AISD District 8: Pursuing Community Input
Note: As many as four members of the Austin school board could be replaced in the November election and KUT News is profiling the races this week. Here we look at District 8, an at-large district that covers all of AISD.
This is the one school board race that almost every Austin voter will have a chance to weigh in on. The seat became available after Trustee Annette LoVoi decided not to seek a second term. She is among three members on the school board who have been the most vocal in challenging some of the overhauls advanced by Superintendent Meria Carstarphen. The most controversial was the decision to hire the South Texas charter school operator IDEA Public Schools to run an in-district charter inside Allan Elementary School in East Austin. Candidate Gina Hinojosa says it was one of the reasons she decided to run.
“I think it’s dangerous to be imposing such drastic changes on communities when that was not a failing school,” Hinojosa said. “It was a beloved school in the community, and the community obviously didn’t want the change.”
Allan Elementary was ranked academically acceptable by the state. But the school it feeds into, Eastside Memorial High School, has failed to meet state benchmarks for years, and Hinojosa’s opponent Mary Ellen Pietruszynski echoes the school district’s rationale that something drastic had to be done.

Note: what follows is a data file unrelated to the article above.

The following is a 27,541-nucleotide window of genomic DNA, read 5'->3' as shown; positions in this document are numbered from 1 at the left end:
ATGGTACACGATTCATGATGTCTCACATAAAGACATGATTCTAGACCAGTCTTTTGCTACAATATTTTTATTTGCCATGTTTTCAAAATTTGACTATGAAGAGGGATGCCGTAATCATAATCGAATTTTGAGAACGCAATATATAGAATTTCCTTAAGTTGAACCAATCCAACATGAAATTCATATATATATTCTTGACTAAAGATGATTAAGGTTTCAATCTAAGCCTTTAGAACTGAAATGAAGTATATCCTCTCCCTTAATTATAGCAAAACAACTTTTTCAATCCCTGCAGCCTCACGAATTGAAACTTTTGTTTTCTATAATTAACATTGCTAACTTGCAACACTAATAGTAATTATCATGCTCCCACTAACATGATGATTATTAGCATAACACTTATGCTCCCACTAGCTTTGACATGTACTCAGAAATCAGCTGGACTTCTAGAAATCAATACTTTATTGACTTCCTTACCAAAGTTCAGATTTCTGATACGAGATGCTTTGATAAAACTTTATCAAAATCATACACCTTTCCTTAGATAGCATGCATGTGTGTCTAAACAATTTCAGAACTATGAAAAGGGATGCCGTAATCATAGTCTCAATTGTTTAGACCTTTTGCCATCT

“To sit back and say that these schools are acceptable to us when the children are not reaching the standards that other children in the district are reaching in other schools, that’s a travesty of justice,” Pietruszynski said.
But Pietruszynski says the district should have done a better job communicating with the neighborhood affected by the changes, and she says she would improve public interaction if elected to the board. Pietruszynski says one of her most important issues as a candidate is inequities across the school district.
“The biggest way I see to address that is in our biggest resource, which is our teachers,” Pietruszynski said. “And I believe that there are ways to treat teachers differently than what we are currently doing.”
Pietruszynski says she supports a pay raise for teachers and more professional development. To that end, she supports the proposal to hold an election to raise taxes next year to finance staff raises. But she says the district should look to other sources of revenue, including donations from businesses. Hinojosa says a tax ratification election should only be pursued as a “last resort.” Both candidates say they want to see more community input in school district decisions, but for Hinojosa, it’s the central plank of her campaign.
“Parents and teachers want what’s best for these kids more than anyone else, and have their own expertise to offer when we make these decisions,” Hinojosa said. “So we always need to begin a needs assessment by engaging the community that is most affected.” (Correction: An earlier version of this web story erroneously attributed this quote to Ms. Pietruszynski. We regret the error.)
There are no limits on campaign contributions for a school board race, and both candidates have raised a lot of money. Hinojosa raised $37,000 — $10,000 of that from a political action committee run by the teacher’s association Education Austin. Pietruszynski raised more than $50,000, most of it from three people. Her biggest contribution of $25,000 came from David Welland, who sits on the board of her employer.
Early voting starts on Monday. Election Day is Nov. 6.